Company car buyers may have heard it all before, but new Alfa Romeo CEO Jean-Philippe Imparato has promised an end to distressed sales and a new electrified range of cars in a bid to save the Italian brand once and for all.
Imparato (pictured) is well aware of the brand’s reputation for over-promising and under-delivering, but insists that things will be very different this time.
His 10-year plan, split into two halves, certainly sounds convincing enough. The main point that offers reassurance is Imparato’s claim that the first five years of the plan is “completely locked in, validated and funded”.
Under this plan Alfa Romeo will “launch one car per year in the coming five years, because this brand needs to refuel, to feed the business”.
For a manufacturer that’s currently operating on a two-car range (the Giulia executive saloon and Stelvio SUV), adding new models is a must in order for it to succeed.
Alfa Romeo has already revealed it will start selling a smaller SUV called Tonale next year; this new car is likely to arrive in late spring.
Imparato believes a wider range of cars will appeal to a wider audience particularly a “younger, more female, more family oriented” community.
The Tonale will be Alfa Romeo’s first car to be offered with a plug-in hybrid option. Alfa’s first fully electric car will come in 2024 with a second in 2025. And by 2027, according to Imparato, all models will be “100% electric”.
However, Alfa’s issue has never really been the physical appeal of its cars but the financial position that comes with them, something Imparato is well aware of.
He says: “Before 1950 we were a luxury brand. In the ’70s, ’80s, ’90s and 2000s, we jumped into the generalist world. We’ve had poor quality and a very discounted range. And then one day in 2015, we jumped into the luxury premium segment gain and pricing goes above €53,000. That’s the story of Alfa Romeo over the past 40 years.”
This leaves two questions, according to Imparato. He says “The first is on [product] quality and the second based on the quality of the business.”
Recognising that building cars that don’t have customers causes a problem with residual values, in turn pushing new car monthly payments higher, Imparato is also looking to control this by not setting himself a sales target.
His theory is that if supply matches demand then Alfa Romeos will have better residual values.
He claimed that at the start of 2021 only 38% of cars produced had a customer waiting, and that he had already worked on this to get that figure to 72% now. He added that he is looking to get this figure to 90% by the end of next year.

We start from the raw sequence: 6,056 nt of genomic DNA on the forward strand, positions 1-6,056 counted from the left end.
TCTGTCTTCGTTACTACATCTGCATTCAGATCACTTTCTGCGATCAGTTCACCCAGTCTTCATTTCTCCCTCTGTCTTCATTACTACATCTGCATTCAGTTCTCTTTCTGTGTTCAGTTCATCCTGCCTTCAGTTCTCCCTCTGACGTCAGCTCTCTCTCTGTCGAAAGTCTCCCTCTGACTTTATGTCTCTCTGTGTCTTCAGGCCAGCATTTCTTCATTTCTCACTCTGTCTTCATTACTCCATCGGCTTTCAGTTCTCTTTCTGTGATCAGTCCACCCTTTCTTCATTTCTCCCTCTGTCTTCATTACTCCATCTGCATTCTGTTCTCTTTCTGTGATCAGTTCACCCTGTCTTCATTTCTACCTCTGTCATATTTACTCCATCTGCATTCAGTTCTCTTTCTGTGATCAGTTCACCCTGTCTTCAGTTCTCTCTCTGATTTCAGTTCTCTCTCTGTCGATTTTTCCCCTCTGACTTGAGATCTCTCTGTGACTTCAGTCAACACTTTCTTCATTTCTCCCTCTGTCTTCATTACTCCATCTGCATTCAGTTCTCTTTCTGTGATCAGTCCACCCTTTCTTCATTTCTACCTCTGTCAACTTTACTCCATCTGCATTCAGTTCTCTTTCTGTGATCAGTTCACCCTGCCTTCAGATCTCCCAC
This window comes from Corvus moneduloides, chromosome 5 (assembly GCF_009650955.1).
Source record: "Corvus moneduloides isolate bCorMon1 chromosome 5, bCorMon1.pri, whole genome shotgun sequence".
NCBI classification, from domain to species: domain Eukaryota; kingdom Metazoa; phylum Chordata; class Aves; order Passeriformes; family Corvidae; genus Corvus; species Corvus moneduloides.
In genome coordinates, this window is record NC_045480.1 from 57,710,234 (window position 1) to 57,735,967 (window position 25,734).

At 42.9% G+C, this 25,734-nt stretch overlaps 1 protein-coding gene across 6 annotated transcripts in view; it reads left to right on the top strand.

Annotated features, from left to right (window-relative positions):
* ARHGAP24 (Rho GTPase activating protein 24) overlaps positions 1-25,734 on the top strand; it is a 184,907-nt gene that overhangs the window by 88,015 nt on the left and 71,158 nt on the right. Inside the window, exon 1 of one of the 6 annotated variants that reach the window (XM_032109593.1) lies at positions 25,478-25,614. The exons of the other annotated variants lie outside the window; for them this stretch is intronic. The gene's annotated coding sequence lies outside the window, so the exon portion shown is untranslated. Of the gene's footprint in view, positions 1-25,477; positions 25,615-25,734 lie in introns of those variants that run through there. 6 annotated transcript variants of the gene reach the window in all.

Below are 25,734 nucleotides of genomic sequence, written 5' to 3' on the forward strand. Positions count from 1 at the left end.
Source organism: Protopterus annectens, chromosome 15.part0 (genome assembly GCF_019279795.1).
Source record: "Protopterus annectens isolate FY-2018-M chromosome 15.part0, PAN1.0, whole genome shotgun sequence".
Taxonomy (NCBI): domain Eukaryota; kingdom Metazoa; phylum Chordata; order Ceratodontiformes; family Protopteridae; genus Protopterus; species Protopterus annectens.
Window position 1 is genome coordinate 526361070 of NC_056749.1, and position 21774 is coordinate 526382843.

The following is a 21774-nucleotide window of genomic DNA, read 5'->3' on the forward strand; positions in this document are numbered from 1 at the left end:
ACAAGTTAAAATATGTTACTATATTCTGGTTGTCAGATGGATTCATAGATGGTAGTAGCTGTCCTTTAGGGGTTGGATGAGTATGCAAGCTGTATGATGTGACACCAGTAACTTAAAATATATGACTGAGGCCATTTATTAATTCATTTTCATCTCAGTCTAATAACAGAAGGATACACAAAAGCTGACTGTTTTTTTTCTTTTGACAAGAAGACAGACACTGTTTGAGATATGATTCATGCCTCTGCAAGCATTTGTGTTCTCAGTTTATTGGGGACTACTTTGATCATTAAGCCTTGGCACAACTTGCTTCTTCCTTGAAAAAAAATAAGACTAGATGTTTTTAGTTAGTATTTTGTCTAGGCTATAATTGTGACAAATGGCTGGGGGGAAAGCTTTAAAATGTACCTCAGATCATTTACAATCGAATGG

“How did we do that? Modest pricing on one side, cost control on the other side. Cancelling all the toxic channels and controlling our car flow means what? It means that I do not accept to build cars that are not supported by a final customer order.”
This demand-led approach, which he calls a “pull strategy” means that Alfa Romeo will aim for pricing that’s in line with the equivalent BMW.
To help this aim, Alfa Romeo will also change the way it sells its cars by moving to a fixed-price, no-haggle arrangement. This will be in place by the middle of 2023.
Imparato believes this fixed-price model for vehicle distribution will result in cost savings in the way the cars are sold, which in turn will offset the higher development and production costs of electric cars with increased safety kit and greater connectivity.
Looking at the types of car Alfa Romeo will build in future, Imparato said the brand would operate in the biggest-selling segments of the market, including superminis and supermini-based SUVs.
“I’m absolutely convinced that the premium-ness of the brand is not linked to the size. I’m convinced that if I want to put Alfa Romeo on the safe side in terms of profit for the coming 10 years, the brand must be in the biggest segments of the world.”
For the all-electric cars, he said these must be capable of the fastest charging, rather than having the longest range so that a lighter, more agile, better-driving car is possible.
“I want to be electrically agile, that is completely consistent with the story and the DNA of Alfa Romeo. I would put the emphasis more on fast charging than on range. Because if you are able to charge in 15, 20 minutes, it’s another story. You don’t have to find the way to put too much battery in the car,” he said.
WILL IT WORK?
Only time will tell if Imparato’s plan will work for Alfa Romeo, which even he acknowledges.
“I’m sure in the coming three or four years we will have the discipline plus the product plan where we come back to the reasonable value against our competitors.”
“I can’t tell you, but you will see the results [of not having] any more toxic channels.”